The House

Midweek podcast: the politics of Bill Morneau's fall fiscal update

On The House midweek podcast, the CBC's Rob Russo, David Cochrane and Karina Roman join Chris Hall to put finance minister Bill Morneau's fall fiscal update under the microscope.
Finance Minister Bill Morneau receives applause from Prime Minister Justin Trudeau and others after delivering his fall economic statement in the House of Commons in Ottawa, Tuesday, Oct. 24, 2017. (Adrian Wyld/Canadian Press)

After spending the past week on the defensive, finance minister Bill Morneau got to deliver some good news on Monday.

Thanks to a roaring economy, the Liberals used the fall fiscal update to announce increases to the Canada Child Benefit and a more generous tax credit for low-income earners.

In his spring budget, Morneau expected to post a deficit of $28.5 billion for the current fiscal year. Thanks to rising revenues from an economy that leads the G7, that shortfall is now expected to be $19.9 billion.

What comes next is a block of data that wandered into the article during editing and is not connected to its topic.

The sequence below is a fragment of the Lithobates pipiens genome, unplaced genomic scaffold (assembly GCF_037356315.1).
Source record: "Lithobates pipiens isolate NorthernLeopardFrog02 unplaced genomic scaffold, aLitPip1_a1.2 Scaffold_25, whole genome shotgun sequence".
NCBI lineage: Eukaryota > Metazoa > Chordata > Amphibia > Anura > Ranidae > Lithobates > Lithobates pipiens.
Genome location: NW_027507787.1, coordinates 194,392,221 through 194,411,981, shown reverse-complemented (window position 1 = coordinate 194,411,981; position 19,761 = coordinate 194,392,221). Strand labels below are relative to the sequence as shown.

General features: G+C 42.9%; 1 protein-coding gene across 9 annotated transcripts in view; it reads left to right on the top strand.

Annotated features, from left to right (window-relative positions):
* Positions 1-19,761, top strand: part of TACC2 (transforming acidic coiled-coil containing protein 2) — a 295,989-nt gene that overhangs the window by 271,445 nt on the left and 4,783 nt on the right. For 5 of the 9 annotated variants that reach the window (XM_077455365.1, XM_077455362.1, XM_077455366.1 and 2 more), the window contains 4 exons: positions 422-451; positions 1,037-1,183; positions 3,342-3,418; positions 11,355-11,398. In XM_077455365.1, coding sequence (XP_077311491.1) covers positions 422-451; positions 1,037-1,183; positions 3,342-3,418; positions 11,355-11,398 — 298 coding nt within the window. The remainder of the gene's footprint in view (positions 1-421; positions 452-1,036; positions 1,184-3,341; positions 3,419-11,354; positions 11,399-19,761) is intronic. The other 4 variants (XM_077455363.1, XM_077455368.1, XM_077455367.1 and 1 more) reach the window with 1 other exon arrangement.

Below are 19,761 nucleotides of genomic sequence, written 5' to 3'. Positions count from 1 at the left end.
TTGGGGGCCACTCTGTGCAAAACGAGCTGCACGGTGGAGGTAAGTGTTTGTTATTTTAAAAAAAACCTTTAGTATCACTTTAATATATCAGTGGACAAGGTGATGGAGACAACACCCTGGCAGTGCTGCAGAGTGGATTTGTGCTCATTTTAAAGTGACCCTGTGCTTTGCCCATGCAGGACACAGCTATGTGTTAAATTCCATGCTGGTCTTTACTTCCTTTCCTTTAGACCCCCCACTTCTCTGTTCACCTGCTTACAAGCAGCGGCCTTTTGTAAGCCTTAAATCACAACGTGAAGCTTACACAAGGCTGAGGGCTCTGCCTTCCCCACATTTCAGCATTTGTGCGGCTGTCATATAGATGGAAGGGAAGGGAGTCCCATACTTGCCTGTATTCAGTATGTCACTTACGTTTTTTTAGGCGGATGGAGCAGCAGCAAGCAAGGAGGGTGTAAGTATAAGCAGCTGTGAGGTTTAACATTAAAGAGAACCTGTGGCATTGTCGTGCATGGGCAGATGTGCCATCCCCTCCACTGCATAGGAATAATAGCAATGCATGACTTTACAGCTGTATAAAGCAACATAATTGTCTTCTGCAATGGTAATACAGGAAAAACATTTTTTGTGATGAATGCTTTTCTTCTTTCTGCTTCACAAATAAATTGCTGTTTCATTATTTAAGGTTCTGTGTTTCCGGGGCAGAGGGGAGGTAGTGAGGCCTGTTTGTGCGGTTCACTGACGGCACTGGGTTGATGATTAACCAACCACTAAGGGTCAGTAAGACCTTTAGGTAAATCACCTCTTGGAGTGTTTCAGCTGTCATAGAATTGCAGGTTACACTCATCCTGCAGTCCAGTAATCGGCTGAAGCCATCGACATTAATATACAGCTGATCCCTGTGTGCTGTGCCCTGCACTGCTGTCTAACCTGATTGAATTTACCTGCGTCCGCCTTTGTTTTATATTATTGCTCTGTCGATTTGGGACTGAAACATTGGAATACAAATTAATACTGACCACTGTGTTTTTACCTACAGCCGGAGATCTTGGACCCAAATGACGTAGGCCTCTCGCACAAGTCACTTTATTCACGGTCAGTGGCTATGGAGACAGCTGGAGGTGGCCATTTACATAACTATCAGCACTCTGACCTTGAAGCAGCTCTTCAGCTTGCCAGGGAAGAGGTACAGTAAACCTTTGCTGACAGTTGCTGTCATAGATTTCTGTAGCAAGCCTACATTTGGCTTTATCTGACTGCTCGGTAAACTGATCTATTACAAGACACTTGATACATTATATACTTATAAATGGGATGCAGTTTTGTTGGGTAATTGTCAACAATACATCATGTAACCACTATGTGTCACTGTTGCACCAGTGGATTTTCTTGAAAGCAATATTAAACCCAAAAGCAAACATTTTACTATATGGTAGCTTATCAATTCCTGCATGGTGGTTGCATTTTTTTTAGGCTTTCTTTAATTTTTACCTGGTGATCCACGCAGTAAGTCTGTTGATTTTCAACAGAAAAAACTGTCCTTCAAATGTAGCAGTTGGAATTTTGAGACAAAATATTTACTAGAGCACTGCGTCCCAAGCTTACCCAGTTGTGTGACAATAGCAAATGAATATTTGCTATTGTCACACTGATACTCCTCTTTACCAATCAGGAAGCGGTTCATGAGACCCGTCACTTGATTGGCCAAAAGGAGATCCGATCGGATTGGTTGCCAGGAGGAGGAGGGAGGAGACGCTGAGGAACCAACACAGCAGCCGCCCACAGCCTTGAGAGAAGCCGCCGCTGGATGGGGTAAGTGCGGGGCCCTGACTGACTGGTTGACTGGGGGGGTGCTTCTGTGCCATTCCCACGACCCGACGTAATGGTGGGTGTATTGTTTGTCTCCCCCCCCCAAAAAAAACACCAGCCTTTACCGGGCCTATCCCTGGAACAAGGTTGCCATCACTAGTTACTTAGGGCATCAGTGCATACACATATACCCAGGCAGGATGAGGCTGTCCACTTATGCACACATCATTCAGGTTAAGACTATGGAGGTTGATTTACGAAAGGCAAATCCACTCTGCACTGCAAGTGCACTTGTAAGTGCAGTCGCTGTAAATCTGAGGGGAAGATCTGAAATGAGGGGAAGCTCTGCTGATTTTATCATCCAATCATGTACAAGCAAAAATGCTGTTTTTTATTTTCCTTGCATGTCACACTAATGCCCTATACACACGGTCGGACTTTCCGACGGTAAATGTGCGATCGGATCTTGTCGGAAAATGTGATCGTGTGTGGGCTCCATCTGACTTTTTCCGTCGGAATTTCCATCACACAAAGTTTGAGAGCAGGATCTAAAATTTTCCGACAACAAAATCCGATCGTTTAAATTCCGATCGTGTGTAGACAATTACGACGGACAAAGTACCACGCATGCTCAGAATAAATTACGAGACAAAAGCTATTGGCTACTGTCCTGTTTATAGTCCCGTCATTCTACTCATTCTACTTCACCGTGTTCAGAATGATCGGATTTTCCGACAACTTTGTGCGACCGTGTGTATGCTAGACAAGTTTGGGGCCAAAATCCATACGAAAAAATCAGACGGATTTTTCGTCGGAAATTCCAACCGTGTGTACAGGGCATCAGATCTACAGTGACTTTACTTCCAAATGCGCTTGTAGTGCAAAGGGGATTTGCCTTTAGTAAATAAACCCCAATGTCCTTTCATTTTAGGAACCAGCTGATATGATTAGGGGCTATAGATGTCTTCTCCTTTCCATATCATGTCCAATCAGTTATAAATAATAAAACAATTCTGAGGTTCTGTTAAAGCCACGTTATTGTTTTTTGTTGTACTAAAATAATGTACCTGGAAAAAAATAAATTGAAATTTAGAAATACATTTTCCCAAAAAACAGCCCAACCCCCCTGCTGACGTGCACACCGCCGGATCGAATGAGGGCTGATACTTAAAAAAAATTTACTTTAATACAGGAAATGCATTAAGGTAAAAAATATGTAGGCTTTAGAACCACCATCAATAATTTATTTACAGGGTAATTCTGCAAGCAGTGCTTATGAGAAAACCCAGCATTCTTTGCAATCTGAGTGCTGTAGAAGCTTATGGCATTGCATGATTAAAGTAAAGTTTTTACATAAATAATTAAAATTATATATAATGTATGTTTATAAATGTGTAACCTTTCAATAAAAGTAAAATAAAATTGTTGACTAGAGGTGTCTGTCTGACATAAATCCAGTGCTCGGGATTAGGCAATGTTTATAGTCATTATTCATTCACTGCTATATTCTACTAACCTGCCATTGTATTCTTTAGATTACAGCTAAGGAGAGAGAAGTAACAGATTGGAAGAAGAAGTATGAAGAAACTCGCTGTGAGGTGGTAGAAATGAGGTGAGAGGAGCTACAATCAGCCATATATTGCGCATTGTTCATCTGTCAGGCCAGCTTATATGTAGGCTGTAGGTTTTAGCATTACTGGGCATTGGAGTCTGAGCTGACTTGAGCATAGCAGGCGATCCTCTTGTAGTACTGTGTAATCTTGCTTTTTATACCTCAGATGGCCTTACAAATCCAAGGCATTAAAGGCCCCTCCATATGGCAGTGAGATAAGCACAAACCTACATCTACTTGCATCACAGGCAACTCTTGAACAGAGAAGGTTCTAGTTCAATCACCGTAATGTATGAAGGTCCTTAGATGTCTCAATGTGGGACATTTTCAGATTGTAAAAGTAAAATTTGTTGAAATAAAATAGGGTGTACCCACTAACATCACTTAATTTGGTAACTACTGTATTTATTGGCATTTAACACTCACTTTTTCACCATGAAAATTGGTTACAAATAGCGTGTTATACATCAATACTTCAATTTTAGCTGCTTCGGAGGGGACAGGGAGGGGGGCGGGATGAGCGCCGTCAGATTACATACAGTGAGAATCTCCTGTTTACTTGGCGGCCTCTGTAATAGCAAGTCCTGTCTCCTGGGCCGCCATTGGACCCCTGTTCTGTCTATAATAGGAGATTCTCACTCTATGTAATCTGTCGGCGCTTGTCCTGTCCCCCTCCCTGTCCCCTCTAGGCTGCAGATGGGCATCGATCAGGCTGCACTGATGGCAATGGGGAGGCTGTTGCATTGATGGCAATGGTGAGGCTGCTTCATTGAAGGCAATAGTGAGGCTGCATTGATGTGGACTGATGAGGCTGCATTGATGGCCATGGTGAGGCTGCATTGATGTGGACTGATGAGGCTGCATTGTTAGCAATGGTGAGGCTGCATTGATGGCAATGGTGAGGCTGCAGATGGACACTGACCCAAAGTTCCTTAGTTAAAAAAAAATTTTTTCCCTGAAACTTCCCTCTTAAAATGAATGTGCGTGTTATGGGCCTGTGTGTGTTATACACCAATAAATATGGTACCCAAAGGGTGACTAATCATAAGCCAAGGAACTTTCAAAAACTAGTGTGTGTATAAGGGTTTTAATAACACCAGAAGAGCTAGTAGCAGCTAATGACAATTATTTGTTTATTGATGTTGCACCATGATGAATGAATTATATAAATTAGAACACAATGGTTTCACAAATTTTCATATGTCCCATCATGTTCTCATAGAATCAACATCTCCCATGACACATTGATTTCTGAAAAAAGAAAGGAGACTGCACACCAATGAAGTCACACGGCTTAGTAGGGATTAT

The finance minister's fall economic statement pegs GDP growth at 3.1 per cent this year and 2.1 per cent next, with unemployment at rates not seen in more than a decade. 

Rather than earmark those newfound dollars to further reducing the deficit, the government is pressing ahead with nearly $8 billion in new spending over the next five years. 

"With a little more wind in our sails, we're doubling down on a plan with proven results and reinvesting in the middle class," Morneau said Tuesday. 

Highlights from the fall economic update include:

  • Canada's economy (real GDP) is expected to grow by 3.1% in 2017 and by 2.1% next year.
  • Projected deficit of $19.9B for 2017-18, down from previous estimate of $28.5B.
  • Canada child benefit will see annual cost of living increases starting July 1, 2018, 2 years early.
  • Benefit for a middle-class family with 2 kids will go up by about $200 next year, by $500 in 2019.
  • $500M more a year to enhance Working Income Tax Benefit for 1.5 million low-income workers, starting in 2019.
  • Small business tax rate falls to 10 per cent Jan. 1, and to 9 per cent in 2019.
  • Federal debt projected to grow by $100B over next 7 years.
  • Debt-to-GDP ratio still projected to fall faster than predicted in the spring budget, to about 30% by the next election.

The CBC's Rob Russo, David Cochrane and Karina Roman join Chris Hall to put Bill Morneau's update under the microscope.